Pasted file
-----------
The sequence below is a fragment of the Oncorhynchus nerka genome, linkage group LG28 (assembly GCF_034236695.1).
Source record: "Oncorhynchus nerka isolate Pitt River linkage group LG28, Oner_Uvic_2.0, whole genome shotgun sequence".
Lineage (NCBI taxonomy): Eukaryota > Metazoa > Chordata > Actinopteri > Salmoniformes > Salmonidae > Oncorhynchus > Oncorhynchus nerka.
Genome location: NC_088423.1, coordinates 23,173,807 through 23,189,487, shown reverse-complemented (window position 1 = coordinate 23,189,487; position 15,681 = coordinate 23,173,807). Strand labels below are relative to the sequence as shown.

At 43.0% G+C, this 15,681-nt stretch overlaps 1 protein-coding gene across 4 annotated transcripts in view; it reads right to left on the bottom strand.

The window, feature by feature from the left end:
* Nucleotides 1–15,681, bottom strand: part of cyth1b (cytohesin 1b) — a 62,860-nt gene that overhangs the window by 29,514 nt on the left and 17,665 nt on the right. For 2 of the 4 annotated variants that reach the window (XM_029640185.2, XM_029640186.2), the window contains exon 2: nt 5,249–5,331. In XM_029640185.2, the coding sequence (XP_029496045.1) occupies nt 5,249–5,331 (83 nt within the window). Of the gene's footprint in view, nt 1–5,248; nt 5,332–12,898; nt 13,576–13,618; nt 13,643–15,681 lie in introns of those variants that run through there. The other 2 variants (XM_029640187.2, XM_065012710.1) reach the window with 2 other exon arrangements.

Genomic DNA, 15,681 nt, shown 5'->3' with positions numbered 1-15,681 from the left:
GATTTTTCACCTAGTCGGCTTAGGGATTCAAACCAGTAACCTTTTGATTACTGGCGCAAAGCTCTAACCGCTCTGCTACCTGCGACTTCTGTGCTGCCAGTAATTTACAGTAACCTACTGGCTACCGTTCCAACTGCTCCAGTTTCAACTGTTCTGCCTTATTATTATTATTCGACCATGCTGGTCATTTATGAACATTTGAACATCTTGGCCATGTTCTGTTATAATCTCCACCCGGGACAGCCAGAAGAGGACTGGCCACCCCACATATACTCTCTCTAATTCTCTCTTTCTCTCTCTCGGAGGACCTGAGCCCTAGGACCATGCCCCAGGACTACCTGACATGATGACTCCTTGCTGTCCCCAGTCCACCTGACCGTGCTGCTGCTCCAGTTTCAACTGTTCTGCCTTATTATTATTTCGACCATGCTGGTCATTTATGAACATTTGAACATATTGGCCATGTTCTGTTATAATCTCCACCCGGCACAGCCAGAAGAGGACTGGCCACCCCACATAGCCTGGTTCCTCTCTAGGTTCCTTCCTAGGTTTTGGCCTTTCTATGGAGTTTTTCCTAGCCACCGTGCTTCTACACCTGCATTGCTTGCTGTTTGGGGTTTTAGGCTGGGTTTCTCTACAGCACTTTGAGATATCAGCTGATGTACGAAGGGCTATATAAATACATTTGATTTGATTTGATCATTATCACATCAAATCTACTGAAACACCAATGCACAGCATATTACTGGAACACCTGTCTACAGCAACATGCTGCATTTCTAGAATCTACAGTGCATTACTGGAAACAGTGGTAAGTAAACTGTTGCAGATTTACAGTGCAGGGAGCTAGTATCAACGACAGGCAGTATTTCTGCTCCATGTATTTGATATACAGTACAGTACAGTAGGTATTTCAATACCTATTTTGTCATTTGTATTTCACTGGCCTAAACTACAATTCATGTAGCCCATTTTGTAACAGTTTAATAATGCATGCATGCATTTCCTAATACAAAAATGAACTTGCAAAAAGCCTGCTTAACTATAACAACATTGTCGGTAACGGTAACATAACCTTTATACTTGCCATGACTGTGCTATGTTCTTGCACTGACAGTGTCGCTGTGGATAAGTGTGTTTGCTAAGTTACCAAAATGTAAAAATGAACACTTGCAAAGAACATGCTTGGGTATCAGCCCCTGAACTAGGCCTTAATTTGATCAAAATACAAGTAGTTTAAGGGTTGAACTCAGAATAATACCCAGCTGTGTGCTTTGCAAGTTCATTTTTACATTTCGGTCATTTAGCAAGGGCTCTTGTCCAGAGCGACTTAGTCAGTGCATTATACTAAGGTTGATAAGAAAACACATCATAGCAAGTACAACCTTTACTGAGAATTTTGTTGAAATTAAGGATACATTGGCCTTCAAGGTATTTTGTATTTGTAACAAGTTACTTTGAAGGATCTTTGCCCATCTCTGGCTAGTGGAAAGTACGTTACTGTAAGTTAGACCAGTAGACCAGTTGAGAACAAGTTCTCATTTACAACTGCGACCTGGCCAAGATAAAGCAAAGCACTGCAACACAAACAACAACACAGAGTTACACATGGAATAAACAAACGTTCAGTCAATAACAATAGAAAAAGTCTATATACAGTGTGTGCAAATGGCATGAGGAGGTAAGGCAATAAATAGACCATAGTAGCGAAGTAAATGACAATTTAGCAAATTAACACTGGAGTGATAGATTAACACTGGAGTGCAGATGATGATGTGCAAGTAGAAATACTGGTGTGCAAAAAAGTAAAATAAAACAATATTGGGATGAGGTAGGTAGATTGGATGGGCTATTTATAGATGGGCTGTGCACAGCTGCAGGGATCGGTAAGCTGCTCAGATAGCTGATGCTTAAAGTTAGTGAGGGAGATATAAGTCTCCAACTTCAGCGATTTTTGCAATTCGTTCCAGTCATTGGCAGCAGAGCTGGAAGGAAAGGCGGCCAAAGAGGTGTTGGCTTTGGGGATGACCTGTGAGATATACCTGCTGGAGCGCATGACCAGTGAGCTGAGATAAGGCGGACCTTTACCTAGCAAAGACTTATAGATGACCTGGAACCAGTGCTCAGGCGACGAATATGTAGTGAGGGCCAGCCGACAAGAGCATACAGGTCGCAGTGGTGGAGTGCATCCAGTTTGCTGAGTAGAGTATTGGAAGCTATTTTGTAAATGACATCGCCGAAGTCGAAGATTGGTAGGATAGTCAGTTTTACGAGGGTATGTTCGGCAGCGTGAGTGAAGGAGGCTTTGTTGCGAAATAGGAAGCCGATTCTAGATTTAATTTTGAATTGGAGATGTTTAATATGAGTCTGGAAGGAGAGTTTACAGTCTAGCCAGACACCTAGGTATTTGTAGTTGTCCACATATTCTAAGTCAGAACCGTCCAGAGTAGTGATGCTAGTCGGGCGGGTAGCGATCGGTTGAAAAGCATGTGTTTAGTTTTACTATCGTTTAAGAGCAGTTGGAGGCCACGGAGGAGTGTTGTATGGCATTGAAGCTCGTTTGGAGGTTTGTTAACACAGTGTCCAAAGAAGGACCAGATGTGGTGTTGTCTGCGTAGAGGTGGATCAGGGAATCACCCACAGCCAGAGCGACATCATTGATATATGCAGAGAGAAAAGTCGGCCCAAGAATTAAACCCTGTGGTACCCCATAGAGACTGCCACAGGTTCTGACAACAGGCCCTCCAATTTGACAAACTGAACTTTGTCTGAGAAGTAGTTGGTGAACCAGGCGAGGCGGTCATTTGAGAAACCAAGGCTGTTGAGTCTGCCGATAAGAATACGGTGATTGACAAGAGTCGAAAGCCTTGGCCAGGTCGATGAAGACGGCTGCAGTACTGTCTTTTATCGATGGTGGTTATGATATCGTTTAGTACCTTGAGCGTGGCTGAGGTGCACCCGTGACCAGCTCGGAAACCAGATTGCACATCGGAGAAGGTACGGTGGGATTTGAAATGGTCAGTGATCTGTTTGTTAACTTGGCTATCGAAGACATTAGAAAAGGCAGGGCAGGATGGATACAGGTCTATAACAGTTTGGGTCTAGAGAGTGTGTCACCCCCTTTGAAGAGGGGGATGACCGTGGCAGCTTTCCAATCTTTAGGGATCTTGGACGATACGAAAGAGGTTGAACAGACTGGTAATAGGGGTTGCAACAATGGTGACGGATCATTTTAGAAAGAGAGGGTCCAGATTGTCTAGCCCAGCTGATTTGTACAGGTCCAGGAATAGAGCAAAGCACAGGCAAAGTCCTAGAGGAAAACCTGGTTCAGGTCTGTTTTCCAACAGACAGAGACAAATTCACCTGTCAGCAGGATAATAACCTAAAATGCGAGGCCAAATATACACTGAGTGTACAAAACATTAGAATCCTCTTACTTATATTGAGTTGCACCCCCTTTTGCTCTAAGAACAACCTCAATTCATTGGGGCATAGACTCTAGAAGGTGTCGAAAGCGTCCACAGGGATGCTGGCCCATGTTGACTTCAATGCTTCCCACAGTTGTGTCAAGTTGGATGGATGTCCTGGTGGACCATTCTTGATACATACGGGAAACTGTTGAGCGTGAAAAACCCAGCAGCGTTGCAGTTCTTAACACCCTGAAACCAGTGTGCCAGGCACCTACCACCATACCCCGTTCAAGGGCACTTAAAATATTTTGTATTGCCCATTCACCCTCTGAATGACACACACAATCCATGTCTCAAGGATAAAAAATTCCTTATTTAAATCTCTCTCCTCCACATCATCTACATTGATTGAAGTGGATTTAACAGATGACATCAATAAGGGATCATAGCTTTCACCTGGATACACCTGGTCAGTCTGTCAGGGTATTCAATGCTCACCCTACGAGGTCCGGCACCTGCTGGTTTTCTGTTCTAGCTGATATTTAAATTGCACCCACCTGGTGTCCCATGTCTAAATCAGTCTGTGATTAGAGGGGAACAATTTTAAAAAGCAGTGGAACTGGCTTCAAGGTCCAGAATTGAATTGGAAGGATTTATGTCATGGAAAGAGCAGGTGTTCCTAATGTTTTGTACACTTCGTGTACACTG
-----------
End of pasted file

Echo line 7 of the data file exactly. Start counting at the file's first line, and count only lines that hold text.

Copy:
* Nucleotides 1–15,681, bottom strand: part of cyth1b (cytohesin 1b) — a 62,860-nt gene that overhangs the window by 29,514 nt on the left and 17,665 nt on the right. For 2 of the 4 annotated variants that reach the window (XM_029640185.2, XM_029640186.2), the window contains exon 2: nt 5,249–5,331. In XM_029640185.2, the coding sequence (XP_029496045.1) occupies nt 5,249–5,331 (83 nt within the window). Of the gene's footprint in view, nt 1–5,248; nt 5,332–12,898; nt 13,576–13,618; nt 13,643–15,681 lie in introns of those variants that run through there. The other 2 variants (XM_029640187.2, XM_065012710.1) reach the window with 2 other exon arrangements.